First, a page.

Friday, October 4, 2013

Breast feeding services lag behind the law

1. Saint Louis, Catherine. (30 Sept 2013). Breast Feeding Services Lag Behind the Law. New York Times. D6.

2. Type of Issue: health

3. Level of Issue: national

4. About: Insurance companies continue to deny coverage for certain breast feeding procedures that are supposed to be covered under Obamacare.

5. Who this affects: Women in the future who have babies. The babies that need extra help to learn how to nurse.

6. My thoughts:

The colostrum from the first breast milk has benefits for the baby that are unmatched by formulas. There are many immune components of breast milk that give a baby exactly what it needs to protecting it from autoimmune diseases like PKU, allergies, and Celiac disease. HMOs, lymphocytes, immunoglobins- which is a specific protein produced by blood cells to fight infection and macrophages protect a baby from infection. These are only found in breast milk. Babies that exclusively breast feed have lower changes of heart disease, diabetes, high blood pressure, and obesity. The WHO recommends that women in undeveloped countries should breastfeed as long as they can because this will continue to protect the baby from infectious water. Breast feeding is not an option, it’s a necessity. Women have it hard enough as it is because breast feeding is looked at as almost taboo since there’s a little bit of exposure, often times are forced to pump their milk in bathrooms. I think that one of the reasons insurance companies do not make it easier to reimburse women for lactation specialists is because there are formula companies like Nestle that are trying to convince women that formula is better for their babies than breast milk. There are hospitals now that do not let formula companies give out free samples to new mothers but that was not always the case. Women need lactation specialists and insurance companies need to quit being so greedy.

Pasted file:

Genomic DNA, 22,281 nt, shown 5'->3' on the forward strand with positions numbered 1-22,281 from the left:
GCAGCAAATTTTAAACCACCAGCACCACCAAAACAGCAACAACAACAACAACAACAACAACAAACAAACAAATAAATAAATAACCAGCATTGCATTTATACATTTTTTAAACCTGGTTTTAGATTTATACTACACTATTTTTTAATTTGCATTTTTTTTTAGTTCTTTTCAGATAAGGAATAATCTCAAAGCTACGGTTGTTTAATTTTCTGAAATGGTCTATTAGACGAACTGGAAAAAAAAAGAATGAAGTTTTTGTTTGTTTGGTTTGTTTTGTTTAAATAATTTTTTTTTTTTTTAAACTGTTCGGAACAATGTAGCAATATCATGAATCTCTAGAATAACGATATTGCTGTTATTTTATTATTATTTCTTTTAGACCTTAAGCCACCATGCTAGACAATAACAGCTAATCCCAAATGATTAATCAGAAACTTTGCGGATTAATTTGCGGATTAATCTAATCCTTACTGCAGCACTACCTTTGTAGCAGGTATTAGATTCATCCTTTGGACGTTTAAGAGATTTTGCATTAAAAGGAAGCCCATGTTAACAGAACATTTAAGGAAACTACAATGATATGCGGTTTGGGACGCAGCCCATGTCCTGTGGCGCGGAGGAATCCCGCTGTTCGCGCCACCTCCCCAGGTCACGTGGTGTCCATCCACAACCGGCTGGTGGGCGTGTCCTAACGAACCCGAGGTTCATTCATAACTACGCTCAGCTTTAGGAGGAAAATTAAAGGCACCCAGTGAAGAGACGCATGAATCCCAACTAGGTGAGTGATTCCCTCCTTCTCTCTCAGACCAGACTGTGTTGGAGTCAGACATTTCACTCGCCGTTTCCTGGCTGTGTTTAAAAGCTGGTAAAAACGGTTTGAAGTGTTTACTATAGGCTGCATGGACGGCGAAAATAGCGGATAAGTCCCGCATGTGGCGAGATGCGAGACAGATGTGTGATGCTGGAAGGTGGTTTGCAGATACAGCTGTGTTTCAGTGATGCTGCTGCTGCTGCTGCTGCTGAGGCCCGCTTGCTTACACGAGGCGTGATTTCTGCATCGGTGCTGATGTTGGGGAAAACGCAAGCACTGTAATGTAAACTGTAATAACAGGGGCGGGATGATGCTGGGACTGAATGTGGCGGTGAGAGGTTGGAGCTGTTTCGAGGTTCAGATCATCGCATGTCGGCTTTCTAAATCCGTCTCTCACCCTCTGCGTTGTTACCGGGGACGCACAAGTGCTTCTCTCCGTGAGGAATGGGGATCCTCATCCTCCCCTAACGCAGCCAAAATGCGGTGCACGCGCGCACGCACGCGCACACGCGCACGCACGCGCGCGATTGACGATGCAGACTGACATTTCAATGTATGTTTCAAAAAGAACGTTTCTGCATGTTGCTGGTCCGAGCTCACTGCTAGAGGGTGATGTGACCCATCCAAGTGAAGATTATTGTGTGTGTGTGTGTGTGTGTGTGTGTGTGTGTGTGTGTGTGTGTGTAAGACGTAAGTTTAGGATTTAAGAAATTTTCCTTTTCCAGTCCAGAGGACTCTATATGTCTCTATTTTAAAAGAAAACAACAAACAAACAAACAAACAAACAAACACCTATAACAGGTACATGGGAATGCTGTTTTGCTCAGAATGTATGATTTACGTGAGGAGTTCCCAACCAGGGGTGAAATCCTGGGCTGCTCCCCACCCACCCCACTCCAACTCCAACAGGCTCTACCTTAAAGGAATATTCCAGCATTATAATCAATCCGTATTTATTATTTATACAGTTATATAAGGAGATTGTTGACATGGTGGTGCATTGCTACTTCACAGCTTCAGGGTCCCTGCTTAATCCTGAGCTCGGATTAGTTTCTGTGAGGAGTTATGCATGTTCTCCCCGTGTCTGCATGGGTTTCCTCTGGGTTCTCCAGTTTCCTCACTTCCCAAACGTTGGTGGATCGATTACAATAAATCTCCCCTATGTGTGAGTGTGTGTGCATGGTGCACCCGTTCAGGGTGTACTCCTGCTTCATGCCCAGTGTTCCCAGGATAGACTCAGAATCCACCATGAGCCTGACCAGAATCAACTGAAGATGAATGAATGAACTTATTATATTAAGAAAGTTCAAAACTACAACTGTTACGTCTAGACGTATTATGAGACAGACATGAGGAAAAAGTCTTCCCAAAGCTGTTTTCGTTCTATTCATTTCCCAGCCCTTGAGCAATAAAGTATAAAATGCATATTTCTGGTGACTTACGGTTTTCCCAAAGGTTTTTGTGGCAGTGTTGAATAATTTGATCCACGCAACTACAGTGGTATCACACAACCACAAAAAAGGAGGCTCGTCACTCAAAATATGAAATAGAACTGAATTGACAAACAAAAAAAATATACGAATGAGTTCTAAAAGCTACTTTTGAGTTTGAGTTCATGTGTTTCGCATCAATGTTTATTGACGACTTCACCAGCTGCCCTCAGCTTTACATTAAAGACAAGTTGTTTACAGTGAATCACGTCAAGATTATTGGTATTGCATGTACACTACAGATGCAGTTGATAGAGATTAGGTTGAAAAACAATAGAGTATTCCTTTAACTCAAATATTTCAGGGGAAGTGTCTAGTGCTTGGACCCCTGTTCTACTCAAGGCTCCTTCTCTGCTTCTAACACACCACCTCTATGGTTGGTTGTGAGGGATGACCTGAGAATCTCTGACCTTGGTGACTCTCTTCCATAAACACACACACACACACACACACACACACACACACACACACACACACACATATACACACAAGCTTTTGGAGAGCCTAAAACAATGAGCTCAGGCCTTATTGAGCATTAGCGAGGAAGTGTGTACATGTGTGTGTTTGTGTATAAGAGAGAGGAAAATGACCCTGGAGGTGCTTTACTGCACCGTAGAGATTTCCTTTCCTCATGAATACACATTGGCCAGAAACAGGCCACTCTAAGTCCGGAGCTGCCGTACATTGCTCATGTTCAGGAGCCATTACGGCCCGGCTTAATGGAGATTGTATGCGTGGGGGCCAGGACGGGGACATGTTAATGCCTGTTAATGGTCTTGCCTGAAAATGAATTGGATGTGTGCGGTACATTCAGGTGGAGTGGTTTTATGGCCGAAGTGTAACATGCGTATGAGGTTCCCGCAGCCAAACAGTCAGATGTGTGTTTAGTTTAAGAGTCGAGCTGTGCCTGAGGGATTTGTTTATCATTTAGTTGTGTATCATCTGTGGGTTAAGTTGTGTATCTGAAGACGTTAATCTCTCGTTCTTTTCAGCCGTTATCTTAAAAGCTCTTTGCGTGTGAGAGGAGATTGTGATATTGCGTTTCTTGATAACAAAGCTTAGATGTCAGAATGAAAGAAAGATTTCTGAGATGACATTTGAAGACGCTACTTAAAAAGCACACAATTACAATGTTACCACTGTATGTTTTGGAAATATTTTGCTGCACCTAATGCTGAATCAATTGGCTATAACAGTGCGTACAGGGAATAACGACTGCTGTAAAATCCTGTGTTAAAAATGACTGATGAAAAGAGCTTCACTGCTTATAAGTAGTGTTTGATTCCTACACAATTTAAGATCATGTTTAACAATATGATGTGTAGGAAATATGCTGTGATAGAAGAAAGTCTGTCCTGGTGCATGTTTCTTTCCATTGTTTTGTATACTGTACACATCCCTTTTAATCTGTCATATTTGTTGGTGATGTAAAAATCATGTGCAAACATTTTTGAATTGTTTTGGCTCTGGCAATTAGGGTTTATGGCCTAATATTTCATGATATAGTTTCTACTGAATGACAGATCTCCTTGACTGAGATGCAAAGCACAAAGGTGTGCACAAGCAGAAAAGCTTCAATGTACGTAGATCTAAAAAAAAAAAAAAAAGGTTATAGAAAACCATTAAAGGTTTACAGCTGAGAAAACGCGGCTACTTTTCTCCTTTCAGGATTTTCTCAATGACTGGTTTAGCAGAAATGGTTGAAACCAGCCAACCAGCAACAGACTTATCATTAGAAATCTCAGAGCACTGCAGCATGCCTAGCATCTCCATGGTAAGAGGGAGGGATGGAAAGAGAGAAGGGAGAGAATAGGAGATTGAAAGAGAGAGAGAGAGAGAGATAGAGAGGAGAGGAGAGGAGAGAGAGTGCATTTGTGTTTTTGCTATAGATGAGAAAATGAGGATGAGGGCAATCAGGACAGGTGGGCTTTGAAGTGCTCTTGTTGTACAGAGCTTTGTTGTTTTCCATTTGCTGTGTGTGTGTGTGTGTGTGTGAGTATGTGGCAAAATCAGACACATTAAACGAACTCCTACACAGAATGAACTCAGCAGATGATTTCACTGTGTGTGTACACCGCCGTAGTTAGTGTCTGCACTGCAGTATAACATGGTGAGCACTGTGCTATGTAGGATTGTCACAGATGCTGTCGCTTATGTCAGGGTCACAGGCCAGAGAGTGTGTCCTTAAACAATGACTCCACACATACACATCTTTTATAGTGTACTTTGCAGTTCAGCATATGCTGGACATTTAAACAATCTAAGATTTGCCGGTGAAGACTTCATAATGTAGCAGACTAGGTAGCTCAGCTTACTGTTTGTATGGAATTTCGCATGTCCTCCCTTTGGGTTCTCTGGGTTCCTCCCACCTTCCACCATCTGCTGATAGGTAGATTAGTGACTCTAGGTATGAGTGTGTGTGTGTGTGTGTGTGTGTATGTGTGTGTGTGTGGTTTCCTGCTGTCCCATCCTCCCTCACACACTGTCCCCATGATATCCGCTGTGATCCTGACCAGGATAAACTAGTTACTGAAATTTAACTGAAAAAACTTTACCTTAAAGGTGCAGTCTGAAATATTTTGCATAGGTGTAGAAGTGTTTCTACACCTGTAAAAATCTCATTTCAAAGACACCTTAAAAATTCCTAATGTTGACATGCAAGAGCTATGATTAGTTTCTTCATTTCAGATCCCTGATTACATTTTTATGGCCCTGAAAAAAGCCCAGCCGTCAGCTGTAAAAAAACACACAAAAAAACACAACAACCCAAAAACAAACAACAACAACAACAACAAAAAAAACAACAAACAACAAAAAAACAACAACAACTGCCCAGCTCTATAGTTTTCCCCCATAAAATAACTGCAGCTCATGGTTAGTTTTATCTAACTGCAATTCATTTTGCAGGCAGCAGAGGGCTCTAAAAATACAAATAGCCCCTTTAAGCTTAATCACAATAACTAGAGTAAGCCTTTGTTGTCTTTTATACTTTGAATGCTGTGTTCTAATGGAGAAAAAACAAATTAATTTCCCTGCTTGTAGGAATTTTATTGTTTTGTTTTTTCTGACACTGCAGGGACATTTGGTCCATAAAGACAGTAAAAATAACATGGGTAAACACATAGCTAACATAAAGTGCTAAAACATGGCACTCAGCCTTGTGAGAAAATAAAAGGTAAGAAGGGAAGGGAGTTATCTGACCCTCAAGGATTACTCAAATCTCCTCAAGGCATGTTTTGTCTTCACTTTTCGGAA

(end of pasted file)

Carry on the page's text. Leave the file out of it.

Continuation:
1 comment:

  1. Every time I've visited friends or family in the hospital who had just had a baby, there has been a lactation specialist or nurse aiding them with breast feeding (if they had chosen to do breastfeed). I would assume that that was included in the hospital bill which would be payed for by insurance, but maybe it's an out of pocket expense. I guess I would be in for a rude awakening when I have children. So what's the benefit of the law if it permits insurance agencies to require that the lactation specialists are state certified if lactation consultants are not currently licensed by states? Yet more unavailing attempts...
    It's unfortunate that today people find breast feeding to be inappropriate and women have to hide behind scenes to provide their baby the proper nutrition he/she needs at that stage. Originally I was going to say that breast pumps should not be covered by insurance because they are not a necessity. But I guess that is a mindset of the past. Realistically, women these days have careers to attend to and aren't with their baby 24/7 for the entire first 6 months the baby should be breast fed. Pumps are more convenient and would prevent the social 'faux pas' of breast feeding in public as well as prevent women from turning to formula. It's also unfortunate that women feel uncomfortable breast feeding their own child and ultimately choose formula over natural breast feeding. I do agree and blame big companies like Nestle for encouraging the use of formula and instilling the misconception that it's just as good or better for the baby. I also blame hospitals for allowing those companies to influence health care of newborns.